Evaluation, Higher Education

Root Causes

Since many institutions of higher education set preparation for and engagement with life-long learning as a goal, it is fitting that I should take my own continued education to heart. Recently, I enrolled in a course called Policy Design and Delivery: A Systematic Approach to strengthen my skills at both developing and analyzing policy proposals.  Motivated by a sense that the many “solutions” to higher education’s problems do not represent a clear and thoughtful analysis of the contexts in which those problems arise, I am searching for a better understanding of how to craft a good policy.  It has been illuminating so far.

Without even using the tools in my policy design course, though, I can see that many of our education policies mistake correlations for causes. For example:

  • Students who participate in co-curricular activities have higher retention rates than those who do not, so we push to require co-curricular activities.  Sounds good, but maybe the students who are committed to staying at a university are the ones who decide to get involved.
  • Students who attend classes regularly are more likely to be successful than those who do not, so let’s adopt attendance tracking technologies and pair them with nudge technology and get students into class.  Attendance matters of course, but not attending is often a decision that no amount of nudging will change. Perhaps attendance is the mark of a student who wants to succeed.
  • And for today’s discussion: Students who commit to a true full-time schedule are most likely to complete their studies…otherwise known as 15 to finish.

Complete College America has invested a lot in the 15 to finish initiative, and for good reason. First of all, we have been confusing our students about the meaning of full-time.  Federal financial aid rules set full-time status at 12 credit hours per semester. This status opens up access to housing and many grants.  A student might logically conclude that 12 credits per semester is sufficient for timely completion of a four-year degree.  Unfortunately, it doesn’t add up. State, national, and accreditation standards define an undergraduate degree as a having a minimum of 120 credit hours (there are some regional differences, but this is the generally accepted standard). The true number is 15 credits per semester.  This is important for us to communicate, so the slogan is a good start.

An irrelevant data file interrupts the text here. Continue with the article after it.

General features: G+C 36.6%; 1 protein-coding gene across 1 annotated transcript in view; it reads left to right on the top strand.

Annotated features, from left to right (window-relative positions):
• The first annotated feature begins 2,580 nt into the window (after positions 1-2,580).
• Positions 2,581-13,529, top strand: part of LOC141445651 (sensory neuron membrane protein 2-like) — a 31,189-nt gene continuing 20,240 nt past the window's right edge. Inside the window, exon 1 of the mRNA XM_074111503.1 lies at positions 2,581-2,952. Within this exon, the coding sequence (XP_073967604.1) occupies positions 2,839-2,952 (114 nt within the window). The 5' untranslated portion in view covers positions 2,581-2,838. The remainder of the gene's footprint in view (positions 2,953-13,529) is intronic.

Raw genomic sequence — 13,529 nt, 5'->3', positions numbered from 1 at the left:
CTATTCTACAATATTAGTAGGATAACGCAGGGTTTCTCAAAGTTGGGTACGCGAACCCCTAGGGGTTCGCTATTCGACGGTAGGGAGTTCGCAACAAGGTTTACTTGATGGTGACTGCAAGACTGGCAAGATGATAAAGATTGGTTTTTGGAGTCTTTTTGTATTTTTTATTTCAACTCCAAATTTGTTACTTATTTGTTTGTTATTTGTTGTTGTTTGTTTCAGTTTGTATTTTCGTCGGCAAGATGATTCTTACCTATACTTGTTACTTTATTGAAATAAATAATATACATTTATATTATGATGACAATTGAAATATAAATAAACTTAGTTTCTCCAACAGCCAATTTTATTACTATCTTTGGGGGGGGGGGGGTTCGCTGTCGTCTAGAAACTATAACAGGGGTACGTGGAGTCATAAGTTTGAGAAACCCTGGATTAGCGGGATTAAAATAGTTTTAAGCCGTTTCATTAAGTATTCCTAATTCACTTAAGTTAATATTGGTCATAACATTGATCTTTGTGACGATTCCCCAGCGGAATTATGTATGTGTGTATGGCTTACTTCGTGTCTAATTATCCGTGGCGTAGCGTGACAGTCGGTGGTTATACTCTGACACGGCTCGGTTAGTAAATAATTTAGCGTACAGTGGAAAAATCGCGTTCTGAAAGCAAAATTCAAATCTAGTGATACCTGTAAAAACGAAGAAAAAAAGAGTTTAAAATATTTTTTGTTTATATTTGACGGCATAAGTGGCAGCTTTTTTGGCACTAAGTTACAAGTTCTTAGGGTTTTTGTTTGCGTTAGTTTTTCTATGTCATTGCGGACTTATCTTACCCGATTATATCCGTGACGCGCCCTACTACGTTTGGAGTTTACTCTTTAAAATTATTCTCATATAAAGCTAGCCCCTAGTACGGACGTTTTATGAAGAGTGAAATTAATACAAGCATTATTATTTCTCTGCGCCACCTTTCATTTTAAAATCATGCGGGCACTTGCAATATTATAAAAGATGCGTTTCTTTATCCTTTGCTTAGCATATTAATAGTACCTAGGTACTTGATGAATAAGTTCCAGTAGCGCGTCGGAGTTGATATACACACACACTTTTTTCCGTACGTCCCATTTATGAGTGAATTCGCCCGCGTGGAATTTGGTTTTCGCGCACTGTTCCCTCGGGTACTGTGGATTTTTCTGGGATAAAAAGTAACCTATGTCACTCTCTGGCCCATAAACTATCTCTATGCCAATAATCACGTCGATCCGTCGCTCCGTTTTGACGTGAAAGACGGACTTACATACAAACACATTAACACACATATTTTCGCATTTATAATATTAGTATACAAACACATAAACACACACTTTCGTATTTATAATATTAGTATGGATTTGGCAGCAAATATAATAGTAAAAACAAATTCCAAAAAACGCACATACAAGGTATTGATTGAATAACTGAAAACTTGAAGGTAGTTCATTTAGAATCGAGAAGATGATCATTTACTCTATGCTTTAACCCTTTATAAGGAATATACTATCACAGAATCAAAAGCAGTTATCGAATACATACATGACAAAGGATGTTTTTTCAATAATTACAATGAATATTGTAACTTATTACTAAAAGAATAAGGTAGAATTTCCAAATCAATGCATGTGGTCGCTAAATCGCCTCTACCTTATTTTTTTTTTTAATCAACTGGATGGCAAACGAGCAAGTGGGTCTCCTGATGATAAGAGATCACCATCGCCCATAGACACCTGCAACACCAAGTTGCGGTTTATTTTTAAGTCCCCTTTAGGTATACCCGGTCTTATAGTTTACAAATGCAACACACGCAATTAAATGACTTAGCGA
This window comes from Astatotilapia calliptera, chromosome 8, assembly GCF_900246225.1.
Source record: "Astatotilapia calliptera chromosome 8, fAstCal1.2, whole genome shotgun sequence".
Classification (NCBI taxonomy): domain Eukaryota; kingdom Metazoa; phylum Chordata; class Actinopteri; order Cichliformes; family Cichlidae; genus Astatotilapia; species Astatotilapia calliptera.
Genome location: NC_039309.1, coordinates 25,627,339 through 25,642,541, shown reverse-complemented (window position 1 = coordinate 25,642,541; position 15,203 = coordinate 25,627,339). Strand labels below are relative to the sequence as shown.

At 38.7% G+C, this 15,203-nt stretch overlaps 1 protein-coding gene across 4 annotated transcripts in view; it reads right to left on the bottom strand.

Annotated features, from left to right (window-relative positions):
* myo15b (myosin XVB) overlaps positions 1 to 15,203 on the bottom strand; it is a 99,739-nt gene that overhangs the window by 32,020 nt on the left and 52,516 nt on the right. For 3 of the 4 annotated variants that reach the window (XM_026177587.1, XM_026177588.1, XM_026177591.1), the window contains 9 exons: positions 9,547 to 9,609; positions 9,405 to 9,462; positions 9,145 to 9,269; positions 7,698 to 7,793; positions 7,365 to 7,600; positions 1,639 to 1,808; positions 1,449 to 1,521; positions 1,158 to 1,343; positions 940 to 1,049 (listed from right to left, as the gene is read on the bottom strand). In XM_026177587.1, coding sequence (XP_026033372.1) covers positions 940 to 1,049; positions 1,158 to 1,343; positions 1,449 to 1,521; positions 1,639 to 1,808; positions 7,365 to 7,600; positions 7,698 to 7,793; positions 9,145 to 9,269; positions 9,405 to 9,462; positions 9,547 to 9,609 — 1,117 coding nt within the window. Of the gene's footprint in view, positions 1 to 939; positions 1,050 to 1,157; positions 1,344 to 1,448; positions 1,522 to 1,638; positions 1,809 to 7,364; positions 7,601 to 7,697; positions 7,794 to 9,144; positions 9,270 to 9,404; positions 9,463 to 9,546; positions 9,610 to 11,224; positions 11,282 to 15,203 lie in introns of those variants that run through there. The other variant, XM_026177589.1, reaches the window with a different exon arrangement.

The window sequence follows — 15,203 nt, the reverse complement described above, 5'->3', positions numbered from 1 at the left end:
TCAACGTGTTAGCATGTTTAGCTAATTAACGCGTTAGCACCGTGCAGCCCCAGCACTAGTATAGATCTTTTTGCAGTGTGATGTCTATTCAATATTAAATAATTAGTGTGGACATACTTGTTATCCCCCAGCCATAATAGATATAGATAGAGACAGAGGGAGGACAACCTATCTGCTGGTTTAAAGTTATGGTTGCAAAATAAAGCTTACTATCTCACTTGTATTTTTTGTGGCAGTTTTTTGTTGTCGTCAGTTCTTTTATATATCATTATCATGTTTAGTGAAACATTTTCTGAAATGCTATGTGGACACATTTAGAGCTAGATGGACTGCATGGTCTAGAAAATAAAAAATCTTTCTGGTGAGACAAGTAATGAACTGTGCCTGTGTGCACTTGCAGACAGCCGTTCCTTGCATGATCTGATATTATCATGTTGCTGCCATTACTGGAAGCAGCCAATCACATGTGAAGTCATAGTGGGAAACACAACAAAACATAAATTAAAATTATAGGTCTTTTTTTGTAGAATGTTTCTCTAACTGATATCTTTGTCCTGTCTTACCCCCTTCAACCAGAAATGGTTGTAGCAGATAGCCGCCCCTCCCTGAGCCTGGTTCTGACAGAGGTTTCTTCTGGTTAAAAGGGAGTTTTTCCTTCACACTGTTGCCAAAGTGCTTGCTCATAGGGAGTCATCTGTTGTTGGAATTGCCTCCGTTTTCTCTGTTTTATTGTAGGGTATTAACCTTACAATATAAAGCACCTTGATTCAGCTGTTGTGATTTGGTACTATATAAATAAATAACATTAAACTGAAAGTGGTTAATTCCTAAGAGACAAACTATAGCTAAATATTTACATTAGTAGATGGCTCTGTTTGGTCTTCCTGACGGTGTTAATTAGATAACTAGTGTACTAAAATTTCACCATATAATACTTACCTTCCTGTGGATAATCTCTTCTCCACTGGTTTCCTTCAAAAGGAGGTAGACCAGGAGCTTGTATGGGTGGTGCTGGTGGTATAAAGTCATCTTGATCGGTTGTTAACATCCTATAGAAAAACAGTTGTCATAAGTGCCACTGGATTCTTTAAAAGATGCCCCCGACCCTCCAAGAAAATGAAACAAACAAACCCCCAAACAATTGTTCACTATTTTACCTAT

Second, there is a growing body of research surrounding the notion of “momentum.” Simply put, students who are engaged in their majors early and earn those 15 credits per semester tend to remain motivated to get to the finish line. This is usually linked to guided pathways, which help to limit the chances that students enroll in courses that do not support progress in their degree plan. Success and engagement propel students forward.  Those on a slower path have a greater tendency to stop out, or grow discouraged and lose sight of the finish line.  So, in an ideal world, a truly full-time schedule with a mix of general education and major coursework from the first semester of enrollment is the best approach to degree completion.

Great, but here is where it starts to get problematic. Once we clear up the mystery of degree requirements so that all students understand the 15 to finish concept, there are still myriad reasons why 15 credits per semester is not possible for a significant number of students.

  1. A student may need to work on some foundational skills in their first year of college and the better path to success is 12 or 13 credits, rather than 15.  For example, if a student is behind in their math skills, they might enroll in a 4-credit course in math (rather than the more typical 3-credit general education math course).  To get their schedule just right, with adequate time to pay attention to those math skills, it might be best to stop at somewhere between 13 credits.  If all goes well, the end of the first year might leave that student with 27-29 credits. This is technically behind (below 30 credits) and penalties follow. In this case, the most obvious penalty is their continued status as a first year student. Registration priorities are tied to the number of credits earned.  Higher numbers go first.  A student who took this slightly slower path is at a higher risk of not getting into the next class in a set of requirements because they are still registering with first year students.